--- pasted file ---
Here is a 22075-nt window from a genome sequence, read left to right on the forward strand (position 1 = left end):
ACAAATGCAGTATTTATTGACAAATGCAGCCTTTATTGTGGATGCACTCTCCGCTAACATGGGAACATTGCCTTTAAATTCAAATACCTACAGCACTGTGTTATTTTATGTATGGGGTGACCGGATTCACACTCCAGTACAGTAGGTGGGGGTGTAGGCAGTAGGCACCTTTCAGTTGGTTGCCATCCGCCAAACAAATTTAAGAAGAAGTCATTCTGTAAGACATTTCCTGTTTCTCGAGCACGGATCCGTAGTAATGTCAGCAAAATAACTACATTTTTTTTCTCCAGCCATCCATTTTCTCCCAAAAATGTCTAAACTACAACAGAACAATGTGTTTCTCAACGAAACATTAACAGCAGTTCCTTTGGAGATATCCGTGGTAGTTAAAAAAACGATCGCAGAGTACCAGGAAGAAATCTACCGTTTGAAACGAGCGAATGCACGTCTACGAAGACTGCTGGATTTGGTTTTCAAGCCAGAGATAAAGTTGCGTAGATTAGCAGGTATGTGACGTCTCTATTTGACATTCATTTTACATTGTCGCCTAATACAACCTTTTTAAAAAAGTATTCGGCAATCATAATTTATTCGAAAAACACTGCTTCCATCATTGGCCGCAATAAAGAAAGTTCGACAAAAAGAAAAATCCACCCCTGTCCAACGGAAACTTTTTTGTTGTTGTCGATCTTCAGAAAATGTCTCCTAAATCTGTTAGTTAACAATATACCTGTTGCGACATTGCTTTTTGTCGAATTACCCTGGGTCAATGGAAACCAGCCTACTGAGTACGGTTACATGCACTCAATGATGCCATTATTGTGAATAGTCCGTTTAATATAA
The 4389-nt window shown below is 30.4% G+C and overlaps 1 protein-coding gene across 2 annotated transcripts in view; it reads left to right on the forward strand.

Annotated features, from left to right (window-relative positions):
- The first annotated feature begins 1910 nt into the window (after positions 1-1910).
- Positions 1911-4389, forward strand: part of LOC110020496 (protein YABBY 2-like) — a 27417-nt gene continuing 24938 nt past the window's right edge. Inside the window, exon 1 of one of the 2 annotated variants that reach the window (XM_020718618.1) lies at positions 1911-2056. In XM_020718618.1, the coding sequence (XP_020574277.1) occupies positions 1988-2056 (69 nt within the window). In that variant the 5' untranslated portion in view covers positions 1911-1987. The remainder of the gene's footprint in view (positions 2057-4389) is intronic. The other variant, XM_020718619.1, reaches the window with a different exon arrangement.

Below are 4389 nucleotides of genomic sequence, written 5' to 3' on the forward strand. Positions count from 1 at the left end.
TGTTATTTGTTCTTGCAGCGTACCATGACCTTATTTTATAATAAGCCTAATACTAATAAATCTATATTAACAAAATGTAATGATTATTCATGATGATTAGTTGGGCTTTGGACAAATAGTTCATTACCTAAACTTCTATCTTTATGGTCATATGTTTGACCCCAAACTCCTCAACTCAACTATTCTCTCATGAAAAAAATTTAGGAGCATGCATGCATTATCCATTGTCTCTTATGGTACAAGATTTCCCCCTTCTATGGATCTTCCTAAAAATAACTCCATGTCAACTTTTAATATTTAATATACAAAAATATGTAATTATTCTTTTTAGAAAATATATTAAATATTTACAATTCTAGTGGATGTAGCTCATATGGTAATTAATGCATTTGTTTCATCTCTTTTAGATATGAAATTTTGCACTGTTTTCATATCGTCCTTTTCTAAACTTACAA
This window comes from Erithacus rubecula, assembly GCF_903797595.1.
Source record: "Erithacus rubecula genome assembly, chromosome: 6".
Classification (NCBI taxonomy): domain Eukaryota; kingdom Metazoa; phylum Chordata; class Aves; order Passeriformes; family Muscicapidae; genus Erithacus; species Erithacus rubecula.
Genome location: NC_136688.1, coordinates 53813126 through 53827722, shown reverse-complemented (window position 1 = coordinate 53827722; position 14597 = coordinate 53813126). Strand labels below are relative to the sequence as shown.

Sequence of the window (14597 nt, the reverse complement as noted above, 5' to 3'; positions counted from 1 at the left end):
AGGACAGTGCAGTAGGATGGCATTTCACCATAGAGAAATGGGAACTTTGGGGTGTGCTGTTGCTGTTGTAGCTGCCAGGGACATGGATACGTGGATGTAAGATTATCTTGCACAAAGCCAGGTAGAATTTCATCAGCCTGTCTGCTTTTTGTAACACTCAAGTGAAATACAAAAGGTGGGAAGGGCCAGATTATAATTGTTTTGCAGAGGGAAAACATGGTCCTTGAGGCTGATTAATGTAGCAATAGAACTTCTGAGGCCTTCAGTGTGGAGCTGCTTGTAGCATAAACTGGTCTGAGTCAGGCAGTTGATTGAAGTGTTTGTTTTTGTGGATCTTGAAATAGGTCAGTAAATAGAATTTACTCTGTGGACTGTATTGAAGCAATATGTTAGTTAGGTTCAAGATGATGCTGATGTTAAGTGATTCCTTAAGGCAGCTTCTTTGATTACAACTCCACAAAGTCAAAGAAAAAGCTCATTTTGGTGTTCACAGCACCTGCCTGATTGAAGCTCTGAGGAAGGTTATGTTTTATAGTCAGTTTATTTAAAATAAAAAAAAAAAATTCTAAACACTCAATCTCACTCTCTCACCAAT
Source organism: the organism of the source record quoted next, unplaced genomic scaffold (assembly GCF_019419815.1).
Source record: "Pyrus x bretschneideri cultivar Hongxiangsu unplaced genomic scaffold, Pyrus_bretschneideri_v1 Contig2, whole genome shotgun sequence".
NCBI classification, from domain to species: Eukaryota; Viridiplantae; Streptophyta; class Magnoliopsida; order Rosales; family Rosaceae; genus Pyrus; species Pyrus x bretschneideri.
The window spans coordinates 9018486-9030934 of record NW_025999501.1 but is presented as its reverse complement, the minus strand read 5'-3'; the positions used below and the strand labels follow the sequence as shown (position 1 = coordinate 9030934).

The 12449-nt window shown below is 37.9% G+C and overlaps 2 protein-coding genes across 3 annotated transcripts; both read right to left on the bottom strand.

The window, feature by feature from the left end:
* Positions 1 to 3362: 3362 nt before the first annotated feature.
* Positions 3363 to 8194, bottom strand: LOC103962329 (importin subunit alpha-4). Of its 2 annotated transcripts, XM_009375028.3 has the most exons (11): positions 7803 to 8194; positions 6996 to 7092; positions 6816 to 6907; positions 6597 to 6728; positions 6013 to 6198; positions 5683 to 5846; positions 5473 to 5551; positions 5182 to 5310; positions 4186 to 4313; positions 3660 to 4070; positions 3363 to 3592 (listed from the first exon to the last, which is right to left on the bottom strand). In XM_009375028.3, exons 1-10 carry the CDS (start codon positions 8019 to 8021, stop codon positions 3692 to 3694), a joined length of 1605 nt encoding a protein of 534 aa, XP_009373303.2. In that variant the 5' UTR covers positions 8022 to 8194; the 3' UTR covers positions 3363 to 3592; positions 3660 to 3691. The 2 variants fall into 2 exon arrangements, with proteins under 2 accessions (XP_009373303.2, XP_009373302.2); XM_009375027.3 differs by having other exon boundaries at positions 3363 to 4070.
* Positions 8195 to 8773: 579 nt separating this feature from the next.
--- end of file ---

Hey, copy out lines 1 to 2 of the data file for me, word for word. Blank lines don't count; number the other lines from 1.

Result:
Here is a 22075-nt window from a genome sequence, read left to right on the forward strand (position 1 = left end):
ACAAATGCAGTATTTATTGACAAATGCAGCCTTTATTGTGGATGCACTCTCCGCTAACATGGGAACATTGCCTTTAAATTCAAATACCTACAGCACTGTGTTATTTTATGTATGGGGTGACCGGATTCACACTCCAGTACAGTAGGTGGGGGTGTAGGCAGTAGGCACCTTTCAGTTGGTTGCCATCCGCCAAACAAATTTAAGAAGAAGTCATTCTGTAAGACATTTCCTGTTTCTCGAGCACGGATCCGTAGTAATGTCAGCAAAATAACTACATTTTTTTTCTCCAGCCATCCATTTTCTCCCAAAAATGTCTAAACTACAACAGAACAATGTGTTTCTCAACGAAACATTAACAGCAGTTCCTTTGGAGATATCCGTGGTAGTTAAAAAAACGATCGCAGAGTACCAGGAAGAAATCTACCGTTTGAAACGAGCGAATGCACGTCTACGAAGACTGCTGGATTTGGTTTTCAAGCCAGAGATAAAGTTGCGTAGATTAGCAGGTATGTGACGTCTCTATTTGACATTCATTTTACATTGTCGCCTAATACAACCTTTTTAAAAAAGTATTCGGCAATCATAATTTATTCGAAAAACACTGCTTCCATCATTGGCCGCAATAAAGAAAGTTCGACAAAAAGAAAAATCCACCCCTGTCCAACGGAAACTTTTTTGTTGTTGTCGATCTTCAGAAAATGTCTCCTAAATCTGTTAGTTAACAATATACCTGTTGCGACATTGCTTTTTGTCGAATTACCCTGGGTCAATGGAAACCAGCCTACTGAGTACGGTTACATGCACTCAATGATGCCATTATTGTGAATAGTCCGTTTAATATAA